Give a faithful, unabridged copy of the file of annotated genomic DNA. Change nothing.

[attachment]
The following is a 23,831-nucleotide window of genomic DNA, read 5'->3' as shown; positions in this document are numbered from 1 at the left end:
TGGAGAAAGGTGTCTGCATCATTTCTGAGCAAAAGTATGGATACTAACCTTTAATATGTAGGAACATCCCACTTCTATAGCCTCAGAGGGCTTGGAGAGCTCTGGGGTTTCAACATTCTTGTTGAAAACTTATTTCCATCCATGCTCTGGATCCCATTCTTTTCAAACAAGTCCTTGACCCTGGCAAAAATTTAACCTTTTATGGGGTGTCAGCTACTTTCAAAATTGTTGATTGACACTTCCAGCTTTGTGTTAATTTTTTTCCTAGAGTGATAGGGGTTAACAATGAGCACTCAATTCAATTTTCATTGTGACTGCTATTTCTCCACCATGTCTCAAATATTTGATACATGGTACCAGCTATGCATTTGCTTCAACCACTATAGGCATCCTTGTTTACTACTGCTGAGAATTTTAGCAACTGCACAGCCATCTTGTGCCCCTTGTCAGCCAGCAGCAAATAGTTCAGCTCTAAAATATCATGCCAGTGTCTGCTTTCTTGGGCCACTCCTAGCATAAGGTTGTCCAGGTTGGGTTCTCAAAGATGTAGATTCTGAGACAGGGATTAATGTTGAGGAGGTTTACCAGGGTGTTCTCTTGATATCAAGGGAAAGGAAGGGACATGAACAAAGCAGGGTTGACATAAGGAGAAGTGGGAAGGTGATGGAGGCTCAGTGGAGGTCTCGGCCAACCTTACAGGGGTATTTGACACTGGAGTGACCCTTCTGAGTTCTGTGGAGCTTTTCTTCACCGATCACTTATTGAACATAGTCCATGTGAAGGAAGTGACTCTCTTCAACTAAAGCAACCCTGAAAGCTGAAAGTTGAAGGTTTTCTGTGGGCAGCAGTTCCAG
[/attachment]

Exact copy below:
The following is a 23,831-nucleotide window of genomic DNA, read 5'->3' as shown; positions in this document are numbered from 1 at the left end:
TGGAGAAAGGTGTCTGCATCATTTCTGAGCAAAAGTATGGATACTAACCTTTAATATGTAGGAACATCCCACTTCTATAGCCTCAGAGGGCTTGGAGAGCTCTGGGGTTTCAACATTCTTGTTGAAAACTTATTTCCATCCATGCTCTGGATCCCATTCTTTTCAAACAAGTCCTTGACCCTGGCAAAAATTTAACCTTTTATGGGGTGTCAGCTACTTTCAAAATTGTTGATTGACACTTCCAGCTTTGTGTTAATTTTTTTCCTAGAGTGATAGGGGTTAACAATGAGCACTCAATTCAATTTTCATTGTGACTGCTATTTCTCCACCATGTCTCAAATATTTGATACATGGTACCAGCTATGCATTTGCTTCAACCACTATAGGCATCCTTGTTTACTACTGCTGAGAATTTTAGCAACTGCACAGCCATCTTGTGCCCCTTGTCAGCCAGCAGCAAATAGTTCAGCTCTAAAATATCATGCCAGTGTCTGCTTTCTTGGGCCACTCCTAGCATAAGGTTGTCCAGGTTGGGTTCTCAAAGATGTAGATTCTGAGACAGGGATTAATGTTGAGGAGGTTTACCAGGGTGTTCTCTTGATATCAAGGGAAAGGAAGGGACATGAACAAAGCAGGGTTGACATAAGGAGAAGTGGGAAGGTGATGGAGGCTCAGTGGAGGTCTCGGCCAACCTTACAGGGGTATTTGACACTGGAGTGACCCTTCTGAGTTCTGTGGAGCTTTTCTTCACCGATCACTTATTGAACATAGTCCATGTGAAGGAAGTGACTCTCTTCAACTAAAGCAACCCTGAAAGCTGAAAGTTGAAGGTTTTCTGTGGGCAGCAGTTCCAG